• Mostar bridge, Sarajevo
  • Victims of genocide, Nyamata memorial, Rwanda
  • Parade of coffins, Srebrenica, Bosnia
  • Mountain gorilla twins, Rwanda
  • Mosque, Sarajevo, Bosnia
  • Altar, Nyamata memorial, Rwanda
  • Remembering the dead, Srebrenica, Bosnia
  • Rural life, Rwanda
  • Victims of genocide, Srebrenica, Bosnia
  • Prisoners at work, Rwanda
  • Pigeon square, Sarajevo, Bosnia
  • VIctims of genocide, Ntarama, Rwanda

Keynote presentation: “Beyond victims and perpetrators: Complex political actors surrounding the 1994 genocide in Rwanda”

October 27th, 2016

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Last week, I had the pleasure of attending the University of Marburg Centre for Conflict Studies conference “On Collective Violence: Actions, Roles, Perceptions.” It included three jam-packed days of presentations by scholars and practitioners approaching the study of collective violence in different settings from a range of (inter)disciplinary backgrounds. In addition to being expertly organized by Kristine Avram, Melanie Hartmann, Miriam Leiberich, Philipp Schultheiß, and Timothy Williams, the overall format of the event resulted in many excellent papers and fruitful conversations between those in attendance. Read the rest of this entry »

Oral History Review virtual issue celebrates 50th anniversary of the Oral History Association!

October 12th, 2016

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In honour of the Oral History Association’s 50th anniversary this year, the Oral History Review has published a special virtual issue containing the journal’s fifteen most influential articles since its inception in 1973, which taken together demonstrate the value of oral history. The editors—Kathryn Nasstrom, Troy Reeves, and Andrew Shaffer—have selected my 2011 article, “The limits of oral history: Ethics and methodology amid highly politicized research settings,” to be showcased alongside the work of such notable oral historians as Ronald Grele, Alex Haley, Linda Shopes, Alessandro Portelli, and Valerie Yow, among others. The virtual issue is now available to the public online free of charge until the end of 2016, and includes the following articles: Read the rest of this entry »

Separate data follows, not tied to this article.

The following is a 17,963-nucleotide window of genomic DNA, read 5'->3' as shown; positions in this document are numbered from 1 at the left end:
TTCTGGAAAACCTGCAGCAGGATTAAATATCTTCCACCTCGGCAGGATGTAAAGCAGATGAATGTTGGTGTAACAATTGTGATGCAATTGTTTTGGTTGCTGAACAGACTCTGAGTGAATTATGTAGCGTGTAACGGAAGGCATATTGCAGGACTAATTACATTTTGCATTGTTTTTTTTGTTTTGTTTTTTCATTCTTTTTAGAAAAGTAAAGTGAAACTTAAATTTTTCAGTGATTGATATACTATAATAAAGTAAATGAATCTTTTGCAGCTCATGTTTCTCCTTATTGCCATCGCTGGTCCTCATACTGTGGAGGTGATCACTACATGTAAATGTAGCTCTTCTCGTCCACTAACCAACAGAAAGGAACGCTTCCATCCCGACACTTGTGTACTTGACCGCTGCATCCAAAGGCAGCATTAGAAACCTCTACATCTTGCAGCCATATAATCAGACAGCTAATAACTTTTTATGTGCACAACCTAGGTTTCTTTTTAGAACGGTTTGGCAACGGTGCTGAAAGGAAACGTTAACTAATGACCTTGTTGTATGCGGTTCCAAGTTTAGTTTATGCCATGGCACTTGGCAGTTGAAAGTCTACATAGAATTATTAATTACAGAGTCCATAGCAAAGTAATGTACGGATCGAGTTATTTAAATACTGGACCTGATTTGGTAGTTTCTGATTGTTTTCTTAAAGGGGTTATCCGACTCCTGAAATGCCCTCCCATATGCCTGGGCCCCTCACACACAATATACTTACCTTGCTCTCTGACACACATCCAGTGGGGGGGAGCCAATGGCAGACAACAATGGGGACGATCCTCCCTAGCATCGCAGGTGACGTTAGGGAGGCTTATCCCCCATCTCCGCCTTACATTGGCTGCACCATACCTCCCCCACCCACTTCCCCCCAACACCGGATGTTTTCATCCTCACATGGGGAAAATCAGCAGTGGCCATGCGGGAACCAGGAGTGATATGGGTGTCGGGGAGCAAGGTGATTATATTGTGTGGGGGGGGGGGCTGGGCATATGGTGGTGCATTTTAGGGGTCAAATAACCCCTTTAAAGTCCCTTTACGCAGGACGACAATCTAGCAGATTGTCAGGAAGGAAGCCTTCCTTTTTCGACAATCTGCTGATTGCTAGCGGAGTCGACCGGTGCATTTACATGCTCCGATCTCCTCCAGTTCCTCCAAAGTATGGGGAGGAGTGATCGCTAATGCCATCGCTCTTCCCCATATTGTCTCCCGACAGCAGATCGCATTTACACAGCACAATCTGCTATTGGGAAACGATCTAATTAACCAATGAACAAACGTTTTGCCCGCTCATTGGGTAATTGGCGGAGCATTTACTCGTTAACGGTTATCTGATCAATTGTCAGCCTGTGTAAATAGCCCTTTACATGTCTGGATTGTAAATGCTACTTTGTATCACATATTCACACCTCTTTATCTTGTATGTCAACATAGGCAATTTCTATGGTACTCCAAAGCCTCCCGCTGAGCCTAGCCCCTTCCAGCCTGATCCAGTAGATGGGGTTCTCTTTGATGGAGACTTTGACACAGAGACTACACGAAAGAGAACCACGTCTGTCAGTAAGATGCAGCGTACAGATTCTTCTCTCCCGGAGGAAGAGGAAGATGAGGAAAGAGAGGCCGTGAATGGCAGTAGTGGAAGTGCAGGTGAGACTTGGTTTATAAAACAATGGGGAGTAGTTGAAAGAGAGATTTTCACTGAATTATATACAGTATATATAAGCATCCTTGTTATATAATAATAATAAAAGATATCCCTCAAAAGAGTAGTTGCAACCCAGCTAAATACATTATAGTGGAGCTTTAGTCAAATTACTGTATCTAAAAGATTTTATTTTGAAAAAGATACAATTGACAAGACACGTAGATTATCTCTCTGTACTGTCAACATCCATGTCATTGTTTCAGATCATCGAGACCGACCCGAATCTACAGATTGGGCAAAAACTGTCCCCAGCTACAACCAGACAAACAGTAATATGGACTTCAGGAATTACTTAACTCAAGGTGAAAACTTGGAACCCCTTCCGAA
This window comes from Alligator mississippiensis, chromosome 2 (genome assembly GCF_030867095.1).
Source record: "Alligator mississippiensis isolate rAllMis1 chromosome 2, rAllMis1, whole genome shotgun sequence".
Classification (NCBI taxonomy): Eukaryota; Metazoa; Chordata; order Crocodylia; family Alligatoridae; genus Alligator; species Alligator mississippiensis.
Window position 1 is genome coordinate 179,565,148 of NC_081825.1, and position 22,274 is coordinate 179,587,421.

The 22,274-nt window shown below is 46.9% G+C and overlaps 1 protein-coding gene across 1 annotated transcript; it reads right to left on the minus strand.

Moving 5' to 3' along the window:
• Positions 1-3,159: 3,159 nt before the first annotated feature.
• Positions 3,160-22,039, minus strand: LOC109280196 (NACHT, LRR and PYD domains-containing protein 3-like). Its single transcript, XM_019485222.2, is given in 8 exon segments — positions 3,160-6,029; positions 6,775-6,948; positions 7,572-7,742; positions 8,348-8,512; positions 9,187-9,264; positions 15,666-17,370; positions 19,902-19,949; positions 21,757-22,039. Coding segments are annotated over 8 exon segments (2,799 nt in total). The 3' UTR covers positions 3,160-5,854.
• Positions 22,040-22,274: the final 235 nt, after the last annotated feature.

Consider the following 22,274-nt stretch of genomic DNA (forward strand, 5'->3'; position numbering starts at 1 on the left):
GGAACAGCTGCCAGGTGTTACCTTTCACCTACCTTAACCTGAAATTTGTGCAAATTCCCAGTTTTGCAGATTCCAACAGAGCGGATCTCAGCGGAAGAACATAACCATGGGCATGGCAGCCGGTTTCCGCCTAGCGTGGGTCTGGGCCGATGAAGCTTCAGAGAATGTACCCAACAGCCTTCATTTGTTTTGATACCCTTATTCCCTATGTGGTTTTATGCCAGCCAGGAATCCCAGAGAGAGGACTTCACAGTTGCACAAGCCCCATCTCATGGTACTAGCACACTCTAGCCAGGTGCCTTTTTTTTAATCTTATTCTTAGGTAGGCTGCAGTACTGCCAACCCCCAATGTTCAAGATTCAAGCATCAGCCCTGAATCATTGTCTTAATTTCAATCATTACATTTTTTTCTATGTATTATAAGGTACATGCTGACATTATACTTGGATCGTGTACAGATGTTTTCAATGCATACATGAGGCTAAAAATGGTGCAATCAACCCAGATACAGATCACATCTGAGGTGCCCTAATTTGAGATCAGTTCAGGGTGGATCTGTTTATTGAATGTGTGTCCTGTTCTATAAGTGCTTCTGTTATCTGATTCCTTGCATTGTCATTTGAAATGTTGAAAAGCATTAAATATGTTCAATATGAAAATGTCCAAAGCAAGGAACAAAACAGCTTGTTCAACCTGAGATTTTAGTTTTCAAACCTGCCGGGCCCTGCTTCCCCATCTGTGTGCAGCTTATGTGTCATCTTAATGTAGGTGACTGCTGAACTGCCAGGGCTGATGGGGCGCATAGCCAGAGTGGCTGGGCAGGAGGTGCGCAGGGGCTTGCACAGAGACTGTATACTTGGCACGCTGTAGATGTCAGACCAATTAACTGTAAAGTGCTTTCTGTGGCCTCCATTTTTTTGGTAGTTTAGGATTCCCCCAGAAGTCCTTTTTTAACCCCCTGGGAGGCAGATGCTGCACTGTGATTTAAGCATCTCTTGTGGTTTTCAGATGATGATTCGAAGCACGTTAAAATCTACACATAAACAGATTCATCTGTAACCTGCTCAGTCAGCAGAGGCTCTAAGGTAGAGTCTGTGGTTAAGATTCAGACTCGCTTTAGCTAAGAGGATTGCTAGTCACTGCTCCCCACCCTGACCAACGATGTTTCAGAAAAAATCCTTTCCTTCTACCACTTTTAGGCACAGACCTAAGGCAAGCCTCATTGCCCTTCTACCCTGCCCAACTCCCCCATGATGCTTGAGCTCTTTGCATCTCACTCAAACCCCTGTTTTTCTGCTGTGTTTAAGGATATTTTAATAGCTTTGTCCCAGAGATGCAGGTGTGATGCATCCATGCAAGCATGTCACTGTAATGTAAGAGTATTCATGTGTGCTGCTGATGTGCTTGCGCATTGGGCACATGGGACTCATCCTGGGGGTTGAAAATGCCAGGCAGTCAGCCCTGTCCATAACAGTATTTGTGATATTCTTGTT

Guest blog post: Warwick Oral History Network

September 28th, 2016

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Last week, I published a brief guest blog post for the Warwick Oral History Network that talks about my forthcoming article in Memory Studies on ‘iconic stories’ in the aftermath of the 1994 Rwandan genocide. I won’t republish the blog here, but watch this space for further publication details–the underlying article has been published online already, and will be appearing in the hard copy of the journal in 2017!

Call for papers: IAGS Panel on “Genocidal Symbolic Violence”

September 2nd, 2016

IAGS

Call for Papers: Panel on “Genocidal Symbolic Violence”

For submission to the IAGS Biennial Meeting, ‘Justice and the Prevention of Genocide’, 9 – 13 July 2017, Brisbane, Australia

Organizers: Dr Erin Jessee (Scottish Oral History Centre, University of Strathclyde) and Dr. Annie Pohlman (The University of Queensland)

Since the 1990s, a growing range of scholarship within comparative genocide studies has analysed the role and function of various forms of excessive and often spectacular torture, mutilation and execution that have been observed during genocides around the world. Some of the earliest studies examined acts of ‘excessive’ violence (Feldman 1991; Malkki 1995; Sutton 1995; Taylor 1999; Boose, 2002) to consider how and why such acts were perceived to be necessary during genocide. These early studies gave rise to analyses of the culturally-specific ‘vivisectionist’ logic that is actively communicated through the extreme forms of violence inflicted upon the bodies of perceived enemies (Appadurai 1998), prompting scholars such as Jacques Semelin (2007) to question whether understanding the symbolic meaning inherent in ‘orgiastic violence’ is potentially ‘the key’ to understanding genocide and related mass atrocities in different settings. Read the rest of this entry »

New Publication: ‘Rwandan Women No More: Female Génocidaires in the Aftermath of the 1994 Rwandan Genocide’ in Conflict and Society

December 14th, 2015

Murambi wood carvings

I’m pleased to announce my article, ‘Rwandan Women No More: Female Génocidaires in the Aftermath of the 1994 Rwandan Genocide‘ has just been published in the new anthropology journal, Conflict and Society: Advances in Research. Part of a special section that explores the ethical, methodological, and theoretical insights that can be gained from applying ethnographic methods to the study of perpetrators of political violence, this article examines Rwanda’s admittedly dynamic gender norms as they pertain to the alleged criminal activities of Rwandan women during the 1994 genocide. Read the rest of this entry »

 

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